Read a story about a fellow hunting squirrels with a shotgun last year who took a bead on a fox “squirrel” that was moving and playing around on the trunk of a tree like squirrel(s) usually do when there are two of them. First one side, then the other. When the hunter(A) finally made up his mind to shoot the next time that that little brown sucker showed himself it was too late for the “hunter”(B) that was setting on the other side of the tree drinking a cup of coffee while he was searching the tree tops for a squirrel. Hunter(A) in his haste to shoot almost blew Hunter(B’s)elbow off. It was determined that hunter (B) was wearing a tan hunting coat and setting on the opposite side of a gray beech tree from hunter A. When hunter B would raise his arm(s) to take a drink of hot coffee from his thermos,
    his elbow(s) would show from either side of the tree. BANG!!
    Another reason to “identify” your target before you pull that trigger.

  7. comment number 7 by: cmblake6

    Those are the rules I always taught. The AF was using the NRA 10, and several of those just didn’t fit with the military needs. The Col. on the other hand simplified it perfectly.

  8. comment number 8 by: Silver Fox

    Quite a story vigilante, I once took a bead on what I thought to be a large bushy tailed fox squirrel high up in a tree with my trusty H.C. Higgins 22cal and much to my surprise when the critter fell I heard an unusually loud thump and discovered I had shot a small fox(not fox squirrel)–they do climb trees when pursuded. I suppose that was another time I didn’t identify the target. On a similar note: When I was a teenager we would often have an old man and his friend who would come to visit my grandfather. One man was blind as a result of a turkey hunting accident and the man who always came with him was the one who shot him in the face some years before. They had been hunting together and the one who was shot decided, foolishly, to fool his friend by shaking a bush. The result was tragic for both–for both were in error. The only good thing is that they remained , until their dying days friends and constant companions. Hadn’t thought about this for many years–it still brings tears.

  9. comment number 9 by: Mr Pink Eyes

    While this is a “tragic accident” and something that Tabutt will have to live with the rest of his life this should have been avoided. As you pointed out he did not follow simple gun safety rules. He fired at a target without knowing what that target was. This is the same as a hunter hearing a noise in a bush and firing only to find out that he just shot a fellow hunter. People like this just help to fuel the anti-gun crowd and giver responsible gun owners a bad name.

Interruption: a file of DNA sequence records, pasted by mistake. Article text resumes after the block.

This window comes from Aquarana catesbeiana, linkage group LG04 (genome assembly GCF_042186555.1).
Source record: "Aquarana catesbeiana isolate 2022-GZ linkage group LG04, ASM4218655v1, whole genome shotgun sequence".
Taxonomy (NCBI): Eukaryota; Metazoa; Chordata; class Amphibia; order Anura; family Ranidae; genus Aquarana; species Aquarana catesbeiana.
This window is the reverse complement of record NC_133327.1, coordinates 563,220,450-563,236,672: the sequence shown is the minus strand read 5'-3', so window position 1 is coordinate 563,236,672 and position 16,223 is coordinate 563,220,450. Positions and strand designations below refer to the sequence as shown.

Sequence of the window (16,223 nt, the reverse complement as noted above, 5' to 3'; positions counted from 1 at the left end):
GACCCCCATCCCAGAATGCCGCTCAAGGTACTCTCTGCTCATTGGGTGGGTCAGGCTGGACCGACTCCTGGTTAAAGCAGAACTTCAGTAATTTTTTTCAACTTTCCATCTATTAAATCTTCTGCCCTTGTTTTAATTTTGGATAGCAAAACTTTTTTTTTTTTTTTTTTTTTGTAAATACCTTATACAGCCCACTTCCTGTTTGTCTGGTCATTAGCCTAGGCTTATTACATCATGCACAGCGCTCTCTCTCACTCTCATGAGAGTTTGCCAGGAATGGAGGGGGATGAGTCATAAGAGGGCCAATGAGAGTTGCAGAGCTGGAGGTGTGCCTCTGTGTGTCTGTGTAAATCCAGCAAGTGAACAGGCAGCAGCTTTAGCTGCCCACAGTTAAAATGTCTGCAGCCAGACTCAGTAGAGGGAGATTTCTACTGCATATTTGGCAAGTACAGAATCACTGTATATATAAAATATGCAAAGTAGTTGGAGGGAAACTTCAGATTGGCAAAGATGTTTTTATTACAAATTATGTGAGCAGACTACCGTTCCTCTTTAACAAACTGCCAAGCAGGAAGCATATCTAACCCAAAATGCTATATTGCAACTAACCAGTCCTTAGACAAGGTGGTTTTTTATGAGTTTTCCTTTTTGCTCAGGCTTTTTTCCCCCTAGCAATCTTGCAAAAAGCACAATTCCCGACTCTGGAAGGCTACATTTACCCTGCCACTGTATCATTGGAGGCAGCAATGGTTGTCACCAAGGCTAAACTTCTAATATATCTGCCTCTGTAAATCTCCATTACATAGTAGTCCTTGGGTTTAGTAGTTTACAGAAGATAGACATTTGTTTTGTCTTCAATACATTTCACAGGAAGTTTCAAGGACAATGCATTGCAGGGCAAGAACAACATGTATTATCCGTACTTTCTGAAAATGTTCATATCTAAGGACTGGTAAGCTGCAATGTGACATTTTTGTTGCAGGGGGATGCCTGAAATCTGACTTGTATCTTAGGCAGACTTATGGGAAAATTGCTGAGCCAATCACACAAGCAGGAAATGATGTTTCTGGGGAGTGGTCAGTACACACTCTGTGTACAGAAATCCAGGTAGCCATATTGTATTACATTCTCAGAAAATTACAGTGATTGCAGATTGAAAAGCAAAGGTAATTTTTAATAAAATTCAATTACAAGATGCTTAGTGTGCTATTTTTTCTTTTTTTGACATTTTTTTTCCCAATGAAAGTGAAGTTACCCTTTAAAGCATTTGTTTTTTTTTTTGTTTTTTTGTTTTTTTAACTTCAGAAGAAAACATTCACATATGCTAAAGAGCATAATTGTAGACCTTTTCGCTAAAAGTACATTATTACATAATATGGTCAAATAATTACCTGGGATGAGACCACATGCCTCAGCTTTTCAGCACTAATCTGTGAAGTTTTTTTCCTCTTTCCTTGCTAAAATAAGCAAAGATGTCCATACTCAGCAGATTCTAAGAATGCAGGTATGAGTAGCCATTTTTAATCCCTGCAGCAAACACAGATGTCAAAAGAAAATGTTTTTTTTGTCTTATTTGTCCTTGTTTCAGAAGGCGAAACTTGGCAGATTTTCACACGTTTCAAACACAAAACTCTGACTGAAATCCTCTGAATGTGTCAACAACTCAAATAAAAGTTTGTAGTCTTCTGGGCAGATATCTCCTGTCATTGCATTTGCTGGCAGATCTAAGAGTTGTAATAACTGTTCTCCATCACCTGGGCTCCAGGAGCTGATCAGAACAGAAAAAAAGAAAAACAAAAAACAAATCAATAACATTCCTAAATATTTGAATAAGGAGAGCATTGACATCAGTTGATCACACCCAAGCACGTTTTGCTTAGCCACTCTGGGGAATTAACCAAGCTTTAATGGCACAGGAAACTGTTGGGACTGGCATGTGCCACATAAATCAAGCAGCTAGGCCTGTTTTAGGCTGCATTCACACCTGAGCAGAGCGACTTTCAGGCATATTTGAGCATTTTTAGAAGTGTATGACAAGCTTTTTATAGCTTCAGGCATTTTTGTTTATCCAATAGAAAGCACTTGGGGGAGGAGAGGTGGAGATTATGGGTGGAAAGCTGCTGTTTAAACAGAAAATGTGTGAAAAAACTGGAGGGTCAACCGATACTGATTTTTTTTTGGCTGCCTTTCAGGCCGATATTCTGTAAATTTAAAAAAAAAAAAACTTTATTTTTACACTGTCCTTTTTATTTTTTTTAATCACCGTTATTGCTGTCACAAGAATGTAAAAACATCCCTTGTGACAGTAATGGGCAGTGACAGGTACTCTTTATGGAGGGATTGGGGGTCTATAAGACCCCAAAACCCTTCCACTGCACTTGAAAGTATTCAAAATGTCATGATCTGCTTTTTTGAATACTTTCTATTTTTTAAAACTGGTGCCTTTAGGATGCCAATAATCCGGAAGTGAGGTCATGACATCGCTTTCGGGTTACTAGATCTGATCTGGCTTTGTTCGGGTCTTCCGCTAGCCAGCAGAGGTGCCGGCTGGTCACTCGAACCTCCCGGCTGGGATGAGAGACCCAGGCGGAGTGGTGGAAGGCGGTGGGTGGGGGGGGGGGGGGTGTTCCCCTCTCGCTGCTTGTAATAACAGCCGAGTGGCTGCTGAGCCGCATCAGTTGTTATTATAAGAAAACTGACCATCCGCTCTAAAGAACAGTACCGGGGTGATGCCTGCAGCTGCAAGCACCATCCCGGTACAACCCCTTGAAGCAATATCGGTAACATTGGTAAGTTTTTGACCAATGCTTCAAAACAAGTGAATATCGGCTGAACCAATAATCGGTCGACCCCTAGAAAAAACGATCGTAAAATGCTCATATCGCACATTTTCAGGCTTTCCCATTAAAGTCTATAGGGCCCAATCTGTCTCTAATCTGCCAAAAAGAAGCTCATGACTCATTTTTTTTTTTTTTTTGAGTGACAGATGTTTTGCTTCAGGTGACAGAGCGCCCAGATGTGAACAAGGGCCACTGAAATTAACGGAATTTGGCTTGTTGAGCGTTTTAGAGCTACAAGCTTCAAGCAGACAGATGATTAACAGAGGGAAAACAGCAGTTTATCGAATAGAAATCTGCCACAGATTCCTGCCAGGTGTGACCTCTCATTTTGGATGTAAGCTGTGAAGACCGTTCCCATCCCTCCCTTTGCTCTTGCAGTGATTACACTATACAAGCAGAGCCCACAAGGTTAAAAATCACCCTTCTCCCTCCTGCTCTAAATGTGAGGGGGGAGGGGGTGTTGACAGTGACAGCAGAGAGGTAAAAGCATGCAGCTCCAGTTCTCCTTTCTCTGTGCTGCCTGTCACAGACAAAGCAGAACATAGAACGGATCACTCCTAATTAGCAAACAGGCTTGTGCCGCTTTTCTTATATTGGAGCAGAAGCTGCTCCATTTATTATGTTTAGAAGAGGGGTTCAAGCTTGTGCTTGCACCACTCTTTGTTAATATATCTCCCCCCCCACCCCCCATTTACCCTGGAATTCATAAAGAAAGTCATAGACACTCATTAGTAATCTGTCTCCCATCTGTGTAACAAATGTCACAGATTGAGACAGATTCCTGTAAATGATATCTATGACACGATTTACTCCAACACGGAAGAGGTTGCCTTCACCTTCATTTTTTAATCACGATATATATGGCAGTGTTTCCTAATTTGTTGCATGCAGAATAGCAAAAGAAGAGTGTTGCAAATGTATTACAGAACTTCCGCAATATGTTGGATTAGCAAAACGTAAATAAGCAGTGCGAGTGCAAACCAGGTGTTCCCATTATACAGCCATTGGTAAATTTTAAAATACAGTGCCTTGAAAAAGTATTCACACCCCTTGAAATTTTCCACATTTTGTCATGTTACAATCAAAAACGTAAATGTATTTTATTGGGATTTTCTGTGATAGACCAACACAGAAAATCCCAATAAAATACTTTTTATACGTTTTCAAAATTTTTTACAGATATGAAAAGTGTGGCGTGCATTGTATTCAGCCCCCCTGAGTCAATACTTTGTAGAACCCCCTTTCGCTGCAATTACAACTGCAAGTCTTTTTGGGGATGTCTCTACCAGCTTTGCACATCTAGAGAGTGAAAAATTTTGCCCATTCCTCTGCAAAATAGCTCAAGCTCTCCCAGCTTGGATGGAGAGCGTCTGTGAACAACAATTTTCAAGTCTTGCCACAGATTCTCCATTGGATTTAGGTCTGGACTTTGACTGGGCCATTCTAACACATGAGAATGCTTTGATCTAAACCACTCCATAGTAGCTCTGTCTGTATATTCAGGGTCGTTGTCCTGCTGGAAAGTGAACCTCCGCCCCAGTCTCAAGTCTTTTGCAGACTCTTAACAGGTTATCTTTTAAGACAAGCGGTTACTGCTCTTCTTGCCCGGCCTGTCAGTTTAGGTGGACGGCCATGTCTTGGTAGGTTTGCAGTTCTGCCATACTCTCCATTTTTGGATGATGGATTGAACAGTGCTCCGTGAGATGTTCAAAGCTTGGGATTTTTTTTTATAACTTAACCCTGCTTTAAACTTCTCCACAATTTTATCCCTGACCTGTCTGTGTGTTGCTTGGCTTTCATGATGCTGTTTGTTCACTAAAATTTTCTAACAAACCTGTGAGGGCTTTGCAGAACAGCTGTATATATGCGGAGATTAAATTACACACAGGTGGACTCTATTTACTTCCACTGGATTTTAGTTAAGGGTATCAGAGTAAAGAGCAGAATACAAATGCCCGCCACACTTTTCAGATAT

10. comment number 10 by: ASM826

    I would be willing to call it tragically negligent. He thought he had an intruder, the adrenalin was running, and he pulled the trigger without verifying the nature of the target.

    At the very least this is manslaughter.

    As an aside, i feel the same way about automobile accidents. They do occur. But they are rare. Driving on a mountain road, and a big rock rolls down right in front of you. That’s an accident.

    Riding along, talking on a cell phone, changing a CD, drinking a soda, and roll through a stop sign hitting another vehicle, that’s not an accident, that’s negligence.

  11. comment number 11 by: Trencher

    Lapse in judgement or just plan stupid it’s a shame they don’t have a test for stupid. You know to go along with background checks or something that could be initiated at the point of getting your drivers license. The red flag of stupid goes up and poof no drivers license and no chance of ever possessing a handgun. It would keep incidents like this from happening. At least most of the time. It would damn sure make my commute to work about 80% more tolerable. :)

  12. comment number 12 by: Tish

    That story is truly sad to say the least. I read your rules for owning/operating a gun. I must admit guns scare me, and really because I’ve never been around them nor shot one. I know I need to get over this fear and take some training for my license (my friend just received his).

    Owning a gun is like having a child, I need to be totally prepared for the responsibility, and until them I’ll stay far away from them.

    Once I’m ready I’ll study up and expose myself to those that own and operate them safely.